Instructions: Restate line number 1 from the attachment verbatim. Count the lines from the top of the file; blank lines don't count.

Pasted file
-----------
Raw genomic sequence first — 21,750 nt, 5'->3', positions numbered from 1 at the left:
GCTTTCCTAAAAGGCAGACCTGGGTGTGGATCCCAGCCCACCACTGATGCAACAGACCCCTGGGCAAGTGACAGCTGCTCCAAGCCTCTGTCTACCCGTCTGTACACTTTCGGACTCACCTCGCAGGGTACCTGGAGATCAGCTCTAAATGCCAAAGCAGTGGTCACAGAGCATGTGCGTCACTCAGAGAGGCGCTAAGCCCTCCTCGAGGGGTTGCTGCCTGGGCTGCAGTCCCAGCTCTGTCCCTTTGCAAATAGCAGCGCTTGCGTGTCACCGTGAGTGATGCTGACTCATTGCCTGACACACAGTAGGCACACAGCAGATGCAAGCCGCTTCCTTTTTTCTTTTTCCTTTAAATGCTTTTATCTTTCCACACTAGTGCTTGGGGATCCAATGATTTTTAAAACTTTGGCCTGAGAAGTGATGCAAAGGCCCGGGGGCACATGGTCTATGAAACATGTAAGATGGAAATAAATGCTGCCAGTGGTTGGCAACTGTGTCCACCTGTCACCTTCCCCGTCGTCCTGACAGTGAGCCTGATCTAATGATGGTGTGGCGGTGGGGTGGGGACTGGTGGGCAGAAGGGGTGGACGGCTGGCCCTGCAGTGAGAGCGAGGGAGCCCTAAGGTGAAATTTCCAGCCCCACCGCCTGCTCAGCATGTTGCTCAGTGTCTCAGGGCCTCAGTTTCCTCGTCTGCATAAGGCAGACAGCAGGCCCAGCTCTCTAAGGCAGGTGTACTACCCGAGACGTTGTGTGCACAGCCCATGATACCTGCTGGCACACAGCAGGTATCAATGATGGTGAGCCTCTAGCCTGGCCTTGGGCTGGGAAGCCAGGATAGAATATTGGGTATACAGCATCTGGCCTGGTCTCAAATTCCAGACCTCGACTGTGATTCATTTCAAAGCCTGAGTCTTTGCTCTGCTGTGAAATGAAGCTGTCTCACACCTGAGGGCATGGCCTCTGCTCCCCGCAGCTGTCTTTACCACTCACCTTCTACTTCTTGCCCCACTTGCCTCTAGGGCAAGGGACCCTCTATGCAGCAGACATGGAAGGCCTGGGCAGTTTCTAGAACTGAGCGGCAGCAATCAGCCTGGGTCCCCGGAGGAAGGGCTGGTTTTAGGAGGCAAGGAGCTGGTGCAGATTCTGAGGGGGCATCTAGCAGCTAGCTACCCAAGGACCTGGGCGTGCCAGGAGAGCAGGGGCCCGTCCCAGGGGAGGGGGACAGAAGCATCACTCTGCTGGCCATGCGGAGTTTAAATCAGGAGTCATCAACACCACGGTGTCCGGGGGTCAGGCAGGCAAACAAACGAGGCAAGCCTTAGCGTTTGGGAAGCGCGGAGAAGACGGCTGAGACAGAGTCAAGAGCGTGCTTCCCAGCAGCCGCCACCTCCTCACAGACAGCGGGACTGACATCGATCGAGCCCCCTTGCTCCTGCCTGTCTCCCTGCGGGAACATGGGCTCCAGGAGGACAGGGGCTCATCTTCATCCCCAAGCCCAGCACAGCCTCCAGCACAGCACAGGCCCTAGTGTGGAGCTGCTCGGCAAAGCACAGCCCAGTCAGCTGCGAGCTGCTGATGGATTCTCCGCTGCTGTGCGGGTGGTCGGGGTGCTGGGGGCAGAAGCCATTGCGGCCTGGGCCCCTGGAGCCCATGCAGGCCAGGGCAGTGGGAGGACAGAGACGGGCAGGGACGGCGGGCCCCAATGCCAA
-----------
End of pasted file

Raw genomic sequence first — 21,750 nt, 5'->3', positions numbered from 1 at the left: